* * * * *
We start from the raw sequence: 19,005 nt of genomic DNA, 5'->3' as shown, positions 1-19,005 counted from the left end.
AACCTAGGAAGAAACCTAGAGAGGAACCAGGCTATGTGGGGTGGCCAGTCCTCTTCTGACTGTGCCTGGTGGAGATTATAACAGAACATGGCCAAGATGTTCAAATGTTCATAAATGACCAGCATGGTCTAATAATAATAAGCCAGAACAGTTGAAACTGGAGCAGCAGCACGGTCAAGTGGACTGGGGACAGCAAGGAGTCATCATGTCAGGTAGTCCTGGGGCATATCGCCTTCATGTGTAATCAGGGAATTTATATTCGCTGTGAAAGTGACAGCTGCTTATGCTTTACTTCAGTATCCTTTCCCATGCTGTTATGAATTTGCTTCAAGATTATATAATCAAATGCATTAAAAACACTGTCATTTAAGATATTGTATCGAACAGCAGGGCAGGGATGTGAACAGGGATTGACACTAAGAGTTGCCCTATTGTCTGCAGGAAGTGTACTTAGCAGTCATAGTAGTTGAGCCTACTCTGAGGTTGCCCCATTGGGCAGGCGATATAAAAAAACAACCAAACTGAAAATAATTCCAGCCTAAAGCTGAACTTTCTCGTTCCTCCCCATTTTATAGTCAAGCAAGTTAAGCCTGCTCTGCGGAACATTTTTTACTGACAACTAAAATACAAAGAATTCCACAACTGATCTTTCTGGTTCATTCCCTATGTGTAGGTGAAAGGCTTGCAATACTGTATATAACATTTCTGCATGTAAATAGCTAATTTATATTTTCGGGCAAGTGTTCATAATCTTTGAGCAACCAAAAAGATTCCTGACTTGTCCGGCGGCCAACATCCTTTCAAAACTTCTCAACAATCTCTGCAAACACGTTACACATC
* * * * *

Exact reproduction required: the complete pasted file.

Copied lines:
We start from the raw sequence: 19,005 nt of genomic DNA, 5'->3' as shown, positions 1-19,005 counted from the left end.
AACCTAGGAAGAAACCTAGAGAGGAACCAGGCTATGTGGGGTGGCCAGTCCTCTTCTGACTGTGCCTGGTGGAGATTATAACAGAACATGGCCAAGATGTTCAAATGTTCATAAATGACCAGCATGGTCTAATAATAATAAGCCAGAACAGTTGAAACTGGAGCAGCAGCACGGTCAAGTGGACTGGGGACAGCAAGGAGTCATCATGTCAGGTAGTCCTGGGGCATATCGCCTTCATGTGTAATCAGGGAATTTATATTCGCTGTGAAAGTGACAGCTGCTTATGCTTTACTTCAGTATCCTTTCCCATGCTGTTATGAATTTGCTTCAAGATTATATAATCAAATGCATTAAAAACACTGTCATTTAAGATATTGTATCGAACAGCAGGGCAGGGATGTGAACAGGGATTGACACTAAGAGTTGCCCTATTGTCTGCAGGAAGTGTACTTAGCAGTCATAGTAGTTGAGCCTACTCTGAGGTTGCCCCATTGGGCAGGCGATATAAAAAAACAACCAAACTGAAAATAATTCCAGCCTAAAGCTGAACTTTCTCGTTCCTCCCCATTTTATAGTCAAGCAAGTTAAGCCTGCTCTGCGGAACATTTTTTACTGACAACTAAAATACAAAGAATTCCACAACTGATCTTTCTGGTTCATTCCCTATGTGTAGGTGAAAGGCTTGCAATACTGTATATAACATTTCTGCATGTAAATAGCTAATTTATATTTTCGGGCAAGTGTTCATAATCTTTGAGCAACCAAAAAGATTCCTGACTTGTCCGGCGGCCAACATCCTTTCAAAACTTCTCAACAATCTCTGCAAACACGTTACACATC